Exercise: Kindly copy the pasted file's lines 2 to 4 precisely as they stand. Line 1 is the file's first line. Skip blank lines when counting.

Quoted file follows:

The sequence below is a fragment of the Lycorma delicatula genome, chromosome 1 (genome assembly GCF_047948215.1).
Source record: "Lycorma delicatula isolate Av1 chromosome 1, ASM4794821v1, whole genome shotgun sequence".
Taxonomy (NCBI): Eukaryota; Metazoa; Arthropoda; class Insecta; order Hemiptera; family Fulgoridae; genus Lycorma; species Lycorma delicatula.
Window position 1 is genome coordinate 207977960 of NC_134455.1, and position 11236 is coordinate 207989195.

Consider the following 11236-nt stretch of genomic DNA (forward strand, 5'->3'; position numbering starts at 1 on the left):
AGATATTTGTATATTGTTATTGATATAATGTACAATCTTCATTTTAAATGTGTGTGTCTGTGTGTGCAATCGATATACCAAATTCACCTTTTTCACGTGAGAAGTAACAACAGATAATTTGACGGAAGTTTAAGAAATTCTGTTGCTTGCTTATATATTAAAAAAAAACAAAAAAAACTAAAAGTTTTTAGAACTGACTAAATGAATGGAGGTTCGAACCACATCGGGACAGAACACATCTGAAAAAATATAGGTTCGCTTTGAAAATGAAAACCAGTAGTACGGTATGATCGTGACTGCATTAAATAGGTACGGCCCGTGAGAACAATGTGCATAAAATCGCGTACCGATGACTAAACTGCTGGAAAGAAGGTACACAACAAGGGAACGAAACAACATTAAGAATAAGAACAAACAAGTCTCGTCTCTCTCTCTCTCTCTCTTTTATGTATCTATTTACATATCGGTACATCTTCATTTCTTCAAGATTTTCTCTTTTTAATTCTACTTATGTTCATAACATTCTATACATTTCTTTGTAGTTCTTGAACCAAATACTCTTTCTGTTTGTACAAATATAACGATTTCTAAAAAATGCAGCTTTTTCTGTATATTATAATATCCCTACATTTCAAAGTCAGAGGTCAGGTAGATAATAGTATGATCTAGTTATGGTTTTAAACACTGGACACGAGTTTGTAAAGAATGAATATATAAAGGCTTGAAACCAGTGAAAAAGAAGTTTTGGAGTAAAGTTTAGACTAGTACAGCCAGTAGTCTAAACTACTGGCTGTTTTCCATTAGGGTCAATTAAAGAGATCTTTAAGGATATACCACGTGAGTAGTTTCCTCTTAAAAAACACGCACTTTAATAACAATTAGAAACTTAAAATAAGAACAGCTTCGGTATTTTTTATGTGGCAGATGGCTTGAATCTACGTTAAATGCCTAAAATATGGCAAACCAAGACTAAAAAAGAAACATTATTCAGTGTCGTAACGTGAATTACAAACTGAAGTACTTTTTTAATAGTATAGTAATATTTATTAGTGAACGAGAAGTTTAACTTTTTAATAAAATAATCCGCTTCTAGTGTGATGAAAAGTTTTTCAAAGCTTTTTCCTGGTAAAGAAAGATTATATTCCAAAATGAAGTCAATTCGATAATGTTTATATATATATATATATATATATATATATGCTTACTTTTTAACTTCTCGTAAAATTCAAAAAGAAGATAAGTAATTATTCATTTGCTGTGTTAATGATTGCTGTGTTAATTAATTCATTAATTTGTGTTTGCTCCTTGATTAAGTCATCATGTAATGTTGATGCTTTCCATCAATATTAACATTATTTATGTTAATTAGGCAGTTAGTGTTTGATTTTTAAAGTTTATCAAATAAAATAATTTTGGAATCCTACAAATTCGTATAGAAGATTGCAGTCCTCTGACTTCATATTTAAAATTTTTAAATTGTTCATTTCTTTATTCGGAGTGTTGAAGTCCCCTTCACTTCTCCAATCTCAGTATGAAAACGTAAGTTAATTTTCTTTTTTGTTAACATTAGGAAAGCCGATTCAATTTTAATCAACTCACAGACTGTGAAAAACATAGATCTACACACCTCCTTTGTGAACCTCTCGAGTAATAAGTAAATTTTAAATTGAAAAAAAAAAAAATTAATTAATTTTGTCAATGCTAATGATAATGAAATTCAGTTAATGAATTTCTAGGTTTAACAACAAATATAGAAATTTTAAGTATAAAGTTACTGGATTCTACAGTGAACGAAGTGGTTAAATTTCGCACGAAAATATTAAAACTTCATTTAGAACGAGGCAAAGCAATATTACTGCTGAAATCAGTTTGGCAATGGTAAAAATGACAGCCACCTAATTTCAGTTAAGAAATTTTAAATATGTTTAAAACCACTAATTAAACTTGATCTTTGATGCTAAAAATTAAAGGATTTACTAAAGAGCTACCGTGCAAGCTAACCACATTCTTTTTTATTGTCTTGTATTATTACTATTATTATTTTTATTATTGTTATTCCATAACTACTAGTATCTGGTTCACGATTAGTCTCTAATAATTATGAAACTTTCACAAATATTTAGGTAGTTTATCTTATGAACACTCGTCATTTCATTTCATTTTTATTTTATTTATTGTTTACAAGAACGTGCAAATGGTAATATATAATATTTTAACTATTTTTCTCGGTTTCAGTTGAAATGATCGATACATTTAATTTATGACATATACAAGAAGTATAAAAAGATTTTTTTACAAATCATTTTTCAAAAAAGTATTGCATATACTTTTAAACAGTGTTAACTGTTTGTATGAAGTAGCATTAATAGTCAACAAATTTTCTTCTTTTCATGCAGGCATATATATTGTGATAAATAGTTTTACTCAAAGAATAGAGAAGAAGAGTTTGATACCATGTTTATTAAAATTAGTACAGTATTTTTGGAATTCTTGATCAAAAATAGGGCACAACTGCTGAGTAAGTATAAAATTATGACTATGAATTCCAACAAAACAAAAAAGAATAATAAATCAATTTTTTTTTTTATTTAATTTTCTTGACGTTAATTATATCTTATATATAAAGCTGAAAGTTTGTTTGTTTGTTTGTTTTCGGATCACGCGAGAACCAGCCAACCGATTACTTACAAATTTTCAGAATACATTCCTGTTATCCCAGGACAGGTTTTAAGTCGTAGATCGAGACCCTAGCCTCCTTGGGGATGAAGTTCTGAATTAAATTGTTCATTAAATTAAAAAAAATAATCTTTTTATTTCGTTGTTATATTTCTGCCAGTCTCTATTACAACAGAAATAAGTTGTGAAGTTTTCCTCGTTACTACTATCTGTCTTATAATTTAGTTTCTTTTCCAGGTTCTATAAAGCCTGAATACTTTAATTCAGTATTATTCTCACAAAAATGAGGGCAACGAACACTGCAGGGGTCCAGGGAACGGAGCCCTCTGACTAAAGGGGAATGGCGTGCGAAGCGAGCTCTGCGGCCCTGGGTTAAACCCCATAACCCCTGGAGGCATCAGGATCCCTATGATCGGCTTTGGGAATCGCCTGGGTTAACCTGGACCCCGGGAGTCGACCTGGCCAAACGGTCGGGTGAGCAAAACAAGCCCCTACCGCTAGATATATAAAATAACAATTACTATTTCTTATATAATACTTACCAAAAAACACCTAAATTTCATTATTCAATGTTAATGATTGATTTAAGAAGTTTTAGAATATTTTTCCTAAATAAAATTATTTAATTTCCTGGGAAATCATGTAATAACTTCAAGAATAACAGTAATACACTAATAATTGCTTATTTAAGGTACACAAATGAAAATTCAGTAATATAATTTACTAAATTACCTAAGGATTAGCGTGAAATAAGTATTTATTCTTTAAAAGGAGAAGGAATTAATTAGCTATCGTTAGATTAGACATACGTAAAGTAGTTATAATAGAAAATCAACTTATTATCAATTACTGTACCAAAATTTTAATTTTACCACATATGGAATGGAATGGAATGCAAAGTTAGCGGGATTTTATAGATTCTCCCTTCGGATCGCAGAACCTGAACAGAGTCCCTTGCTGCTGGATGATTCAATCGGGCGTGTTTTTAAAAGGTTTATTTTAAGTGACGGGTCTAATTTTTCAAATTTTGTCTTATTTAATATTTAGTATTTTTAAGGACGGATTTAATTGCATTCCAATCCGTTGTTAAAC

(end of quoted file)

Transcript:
Source record: "Lycorma delicatula isolate Av1 chromosome 1, ASM4794821v1, whole genome shotgun sequence".
Taxonomy (NCBI): Eukaryota; Metazoa; Arthropoda; class Insecta; order Hemiptera; family Fulgoridae; genus Lycorma; species Lycorma delicatula.
Window position 1 is genome coordinate 207977960 of NC_134455.1, and position 11236 is coordinate 207989195.